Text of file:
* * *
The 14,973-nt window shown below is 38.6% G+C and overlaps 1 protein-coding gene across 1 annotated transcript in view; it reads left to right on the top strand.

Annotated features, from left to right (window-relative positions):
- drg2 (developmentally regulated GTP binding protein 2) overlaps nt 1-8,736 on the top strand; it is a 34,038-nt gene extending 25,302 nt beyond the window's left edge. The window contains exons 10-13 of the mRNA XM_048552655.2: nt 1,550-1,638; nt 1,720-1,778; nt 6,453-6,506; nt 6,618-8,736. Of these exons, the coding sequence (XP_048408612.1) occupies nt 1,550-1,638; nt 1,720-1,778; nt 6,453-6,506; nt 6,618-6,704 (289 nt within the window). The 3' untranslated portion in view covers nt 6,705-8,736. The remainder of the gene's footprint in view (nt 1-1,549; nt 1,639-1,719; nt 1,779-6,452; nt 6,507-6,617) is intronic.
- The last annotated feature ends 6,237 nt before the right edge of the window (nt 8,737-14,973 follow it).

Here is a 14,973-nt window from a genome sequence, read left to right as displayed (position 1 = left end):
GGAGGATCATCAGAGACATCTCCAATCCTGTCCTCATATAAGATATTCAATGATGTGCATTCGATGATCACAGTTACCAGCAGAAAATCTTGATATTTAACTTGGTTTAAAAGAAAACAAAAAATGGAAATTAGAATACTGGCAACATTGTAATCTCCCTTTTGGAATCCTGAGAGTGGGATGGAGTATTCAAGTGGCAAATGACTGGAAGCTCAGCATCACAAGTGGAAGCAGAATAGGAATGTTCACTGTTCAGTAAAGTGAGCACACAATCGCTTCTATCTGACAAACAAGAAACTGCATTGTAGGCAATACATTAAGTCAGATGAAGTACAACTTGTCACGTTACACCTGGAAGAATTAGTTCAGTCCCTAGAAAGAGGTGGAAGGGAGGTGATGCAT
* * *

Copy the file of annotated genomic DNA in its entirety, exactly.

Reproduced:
The 14,973-nt window shown below is 38.6% G+C and overlaps 1 protein-coding gene across 1 annotated transcript in view; it reads left to right on the top strand.

Annotated features, from left to right (window-relative positions):
- drg2 (developmentally regulated GTP binding protein 2) overlaps nt 1-8,736 on the top strand; it is a 34,038-nt gene extending 25,302 nt beyond the window's left edge. The window contains exons 10-13 of the mRNA XM_048552655.2: nt 1,550-1,638; nt 1,720-1,778; nt 6,453-6,506; nt 6,618-8,736. Of these exons, the coding sequence (XP_048408612.1) occupies nt 1,550-1,638; nt 1,720-1,778; nt 6,453-6,506; nt 6,618-6,704 (289 nt within the window). The 3' untranslated portion in view covers nt 6,705-8,736. The remainder of the gene's footprint in view (nt 1-1,549; nt 1,639-1,719; nt 1,779-6,452; nt 6,507-6,617) is intronic.
- The last annotated feature ends 6,237 nt before the right edge of the window (nt 8,737-14,973 follow it).

Here is a 14,973-nt window from a genome sequence, read left to right as displayed (position 1 = left end):
GGAGGATCATCAGAGACATCTCCAATCCTGTCCTCATATAAGATATTCAATGATGTGCATTCGATGATCACAGTTACCAGCAGAAAATCTTGATATTTAACTTGGTTTAAAAGAAAACAAAAAATGGAAATTAGAATACTGGCAACATTGTAATCTCCCTTTTGGAATCCTGAGAGTGGGATGGAGTATTCAAGTGGCAAATGACTGGAAGCTCAGCATCACAAGTGGAAGCAGAATAGGAATGTTCACTGTTCAGTAAAGTGAGCACACAATCGCTTCTATCTGACAAACAAGAAACTGCATTGTAGGCAATACATTAAGTCAGATGAAGTACAACTTGTCACGTTACACCTGGAAGAATTAGTTCAGTCCCTAGAAAGAGGTGGAAGGGAGGTGATGCAT